This summer, you will be one of two Artists-In-Residence for the 33rd annual Vail Dance Festival. In addition to choreographing two new pieces, you’ll also be dancing, performing, and teaching Master Classes in Vail. What are you most looking forward to about your various upcoming roles and duties at the Festival?
This summer, I get the incredible opportunity to create and dance with artists that I’ve admired for years. I’m still in shock about all of it. We started rehearsing last week, and it has been surreal. I’m also really looking forward to connecting with aspiring dancers in the Colorado area. While growing up on Guam, I remember how meaningful it was to take workshops from visiting artists. It would fuel me creatively for months. So now as a choreographer and teacher, I love sharing what I’ve learned with young dancers.
These new pieces include a premiere created for fellow Artist-In-Residence, Roman Mejia, and a new work set to commissioned music by Caroline Shaw. Are you able to share anything more about what audiences can expect from these new works?
Yes! I’m choreographing a new work for Tiler Peck, Christopher Grant, Roman Mejia, and Jovani Furlan in collaboration with Caroline Shaw. It’s a dream come true to be able to create and collaborate with these incredible artists. And getting to create movement to Caroline’s music is so fulfilling. I’m also making a solo for Roman to “Malagueña” by Isaac Albeniz. I heard the music and immediately thought of him. We started working on it last week and I was just blown away by Roman’s genuine kindness and his technical ability to generate a huge amount of acceleration in less than half a second. I’m really looking forward to creating and sharing these new works in Vail!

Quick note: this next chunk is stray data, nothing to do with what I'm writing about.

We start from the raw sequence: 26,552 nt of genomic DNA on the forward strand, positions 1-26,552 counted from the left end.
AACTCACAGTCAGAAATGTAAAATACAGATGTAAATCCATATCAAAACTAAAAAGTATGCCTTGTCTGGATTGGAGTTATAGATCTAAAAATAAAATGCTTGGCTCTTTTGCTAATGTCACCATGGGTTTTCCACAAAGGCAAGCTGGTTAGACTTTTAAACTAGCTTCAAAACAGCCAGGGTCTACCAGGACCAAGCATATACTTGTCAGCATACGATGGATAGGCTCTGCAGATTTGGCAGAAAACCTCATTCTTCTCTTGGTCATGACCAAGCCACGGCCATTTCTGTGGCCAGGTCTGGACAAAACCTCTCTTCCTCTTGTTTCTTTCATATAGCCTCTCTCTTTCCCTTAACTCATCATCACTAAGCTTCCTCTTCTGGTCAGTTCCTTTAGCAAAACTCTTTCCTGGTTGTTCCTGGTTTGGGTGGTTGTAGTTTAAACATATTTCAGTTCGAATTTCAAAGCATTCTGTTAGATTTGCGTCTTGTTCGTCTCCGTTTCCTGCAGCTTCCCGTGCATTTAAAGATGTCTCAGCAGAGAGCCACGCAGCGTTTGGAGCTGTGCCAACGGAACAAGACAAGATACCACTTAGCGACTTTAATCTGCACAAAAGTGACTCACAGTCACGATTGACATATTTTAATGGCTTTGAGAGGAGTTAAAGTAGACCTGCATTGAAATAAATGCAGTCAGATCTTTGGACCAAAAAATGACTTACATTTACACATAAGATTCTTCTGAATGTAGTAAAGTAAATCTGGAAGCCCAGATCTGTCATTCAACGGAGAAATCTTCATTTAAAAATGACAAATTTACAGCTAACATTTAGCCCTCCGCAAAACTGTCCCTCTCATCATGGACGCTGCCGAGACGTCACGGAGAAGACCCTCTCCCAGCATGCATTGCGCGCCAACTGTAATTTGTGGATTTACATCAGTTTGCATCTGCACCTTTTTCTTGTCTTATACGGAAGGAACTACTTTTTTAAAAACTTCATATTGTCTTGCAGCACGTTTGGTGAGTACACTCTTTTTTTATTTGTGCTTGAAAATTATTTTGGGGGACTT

Some of your earliest experiences in choreography took place during your eight years dancing with BalletX, as you often created pieces on the company. Today, your choreographic credits have expanded to include works created for BalletX, The Juilliard School, American Repertory Ballet, Flight Path Dance Project, Oakland Ballet Company, Owen/Cox Dance Group, Columbia Ballet Collaborative, and Ballet Academy East. What advice would you give to a female dancer who wants to explore opportunities to choreograph and transition into more creative leadership roles?
BalletX and Christine Cox, the Artistic and Executive Director, were both major contributing factors to my becoming a choreographer. A few years before I retired, I emailed Christine and shared that I really wanted to choreograph. She immediately gave me opportunities to make dances for pop-up performances along with BalletX’s annual galas. Creating with close friends whom I danced with for years, was such a fortunate way to learn the process. Also, BalletX at the time would make six to nine new works a season, so I was exposed to many creative processes and styles of movement as a dancer.